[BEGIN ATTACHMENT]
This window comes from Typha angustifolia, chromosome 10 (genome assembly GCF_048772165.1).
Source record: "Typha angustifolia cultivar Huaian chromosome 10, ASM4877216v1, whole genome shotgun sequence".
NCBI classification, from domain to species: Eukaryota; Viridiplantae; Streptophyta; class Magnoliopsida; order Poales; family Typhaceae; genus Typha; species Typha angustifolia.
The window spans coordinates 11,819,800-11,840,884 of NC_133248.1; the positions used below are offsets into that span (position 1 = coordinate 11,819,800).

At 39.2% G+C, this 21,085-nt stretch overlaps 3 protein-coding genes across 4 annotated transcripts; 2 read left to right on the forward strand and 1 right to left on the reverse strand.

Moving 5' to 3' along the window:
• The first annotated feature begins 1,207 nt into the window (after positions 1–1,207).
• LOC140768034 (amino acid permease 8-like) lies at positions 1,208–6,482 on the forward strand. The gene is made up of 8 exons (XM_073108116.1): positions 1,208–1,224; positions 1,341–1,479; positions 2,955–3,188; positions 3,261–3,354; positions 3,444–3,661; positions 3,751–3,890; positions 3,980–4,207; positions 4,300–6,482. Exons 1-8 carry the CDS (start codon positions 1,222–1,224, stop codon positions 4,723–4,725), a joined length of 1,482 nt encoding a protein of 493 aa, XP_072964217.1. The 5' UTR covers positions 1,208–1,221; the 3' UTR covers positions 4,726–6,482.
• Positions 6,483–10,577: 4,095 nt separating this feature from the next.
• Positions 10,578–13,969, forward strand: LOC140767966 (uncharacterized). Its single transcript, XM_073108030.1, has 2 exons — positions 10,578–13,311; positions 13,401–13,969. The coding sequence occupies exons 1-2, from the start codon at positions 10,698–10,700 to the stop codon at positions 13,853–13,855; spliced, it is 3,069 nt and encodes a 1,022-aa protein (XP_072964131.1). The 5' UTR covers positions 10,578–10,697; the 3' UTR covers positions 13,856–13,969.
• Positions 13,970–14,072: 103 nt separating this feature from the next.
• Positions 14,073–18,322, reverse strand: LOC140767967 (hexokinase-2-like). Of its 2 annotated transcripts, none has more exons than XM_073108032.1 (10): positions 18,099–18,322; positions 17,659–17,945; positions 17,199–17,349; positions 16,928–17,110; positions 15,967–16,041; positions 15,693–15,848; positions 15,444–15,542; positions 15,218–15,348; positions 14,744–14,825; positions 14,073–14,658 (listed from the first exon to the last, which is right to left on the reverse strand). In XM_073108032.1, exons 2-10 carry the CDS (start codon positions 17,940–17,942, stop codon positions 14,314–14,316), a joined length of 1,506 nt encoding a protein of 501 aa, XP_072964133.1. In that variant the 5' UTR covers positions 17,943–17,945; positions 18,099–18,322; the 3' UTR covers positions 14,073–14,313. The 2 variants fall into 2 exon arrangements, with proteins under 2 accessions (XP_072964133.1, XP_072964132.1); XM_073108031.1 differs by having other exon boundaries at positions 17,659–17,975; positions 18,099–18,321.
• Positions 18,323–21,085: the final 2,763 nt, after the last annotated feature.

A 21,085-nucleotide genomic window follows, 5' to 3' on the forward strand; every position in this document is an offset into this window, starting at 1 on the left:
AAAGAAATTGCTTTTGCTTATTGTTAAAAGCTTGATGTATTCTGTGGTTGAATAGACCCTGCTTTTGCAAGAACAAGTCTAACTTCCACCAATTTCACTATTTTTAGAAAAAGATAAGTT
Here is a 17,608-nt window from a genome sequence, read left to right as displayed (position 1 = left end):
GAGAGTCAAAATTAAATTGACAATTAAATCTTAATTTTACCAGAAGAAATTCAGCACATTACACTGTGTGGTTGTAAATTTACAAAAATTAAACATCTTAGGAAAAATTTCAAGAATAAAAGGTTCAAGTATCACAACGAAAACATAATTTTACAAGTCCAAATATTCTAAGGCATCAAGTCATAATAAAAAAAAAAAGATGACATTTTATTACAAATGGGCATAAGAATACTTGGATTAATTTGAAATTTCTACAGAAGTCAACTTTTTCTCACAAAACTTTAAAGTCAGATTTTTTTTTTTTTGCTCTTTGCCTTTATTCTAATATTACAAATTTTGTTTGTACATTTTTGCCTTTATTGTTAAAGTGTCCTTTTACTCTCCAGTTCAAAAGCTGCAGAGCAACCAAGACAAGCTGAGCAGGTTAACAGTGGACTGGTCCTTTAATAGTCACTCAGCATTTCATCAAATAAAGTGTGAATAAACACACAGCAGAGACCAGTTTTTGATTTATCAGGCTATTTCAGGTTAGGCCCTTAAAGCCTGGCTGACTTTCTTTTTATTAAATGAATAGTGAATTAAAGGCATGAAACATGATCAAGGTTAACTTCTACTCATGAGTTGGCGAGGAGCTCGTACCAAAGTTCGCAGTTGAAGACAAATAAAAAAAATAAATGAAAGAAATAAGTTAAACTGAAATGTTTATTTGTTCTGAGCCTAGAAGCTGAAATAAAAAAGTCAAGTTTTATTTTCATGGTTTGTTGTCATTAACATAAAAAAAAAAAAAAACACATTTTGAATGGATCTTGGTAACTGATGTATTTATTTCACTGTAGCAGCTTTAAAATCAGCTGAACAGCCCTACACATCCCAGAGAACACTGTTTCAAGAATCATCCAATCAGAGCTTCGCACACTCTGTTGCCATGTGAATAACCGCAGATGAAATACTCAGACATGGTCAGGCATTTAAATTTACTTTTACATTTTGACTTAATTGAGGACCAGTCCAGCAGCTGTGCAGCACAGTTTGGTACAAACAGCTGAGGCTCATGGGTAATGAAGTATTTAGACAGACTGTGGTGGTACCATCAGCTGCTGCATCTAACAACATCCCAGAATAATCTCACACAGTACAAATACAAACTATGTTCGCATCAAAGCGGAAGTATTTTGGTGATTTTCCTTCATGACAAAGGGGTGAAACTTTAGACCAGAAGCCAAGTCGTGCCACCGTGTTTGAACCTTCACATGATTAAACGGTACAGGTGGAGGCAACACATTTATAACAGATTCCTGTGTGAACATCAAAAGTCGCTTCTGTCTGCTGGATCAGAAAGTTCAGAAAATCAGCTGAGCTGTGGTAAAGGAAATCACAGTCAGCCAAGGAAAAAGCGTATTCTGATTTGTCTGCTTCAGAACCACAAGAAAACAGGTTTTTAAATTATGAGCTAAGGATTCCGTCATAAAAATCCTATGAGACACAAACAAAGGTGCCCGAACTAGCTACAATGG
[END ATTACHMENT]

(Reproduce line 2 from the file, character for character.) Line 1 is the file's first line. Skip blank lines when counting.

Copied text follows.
Source record: "Typha angustifolia cultivar Huaian chromosome 10, ASM4877216v1, whole genome shotgun sequence".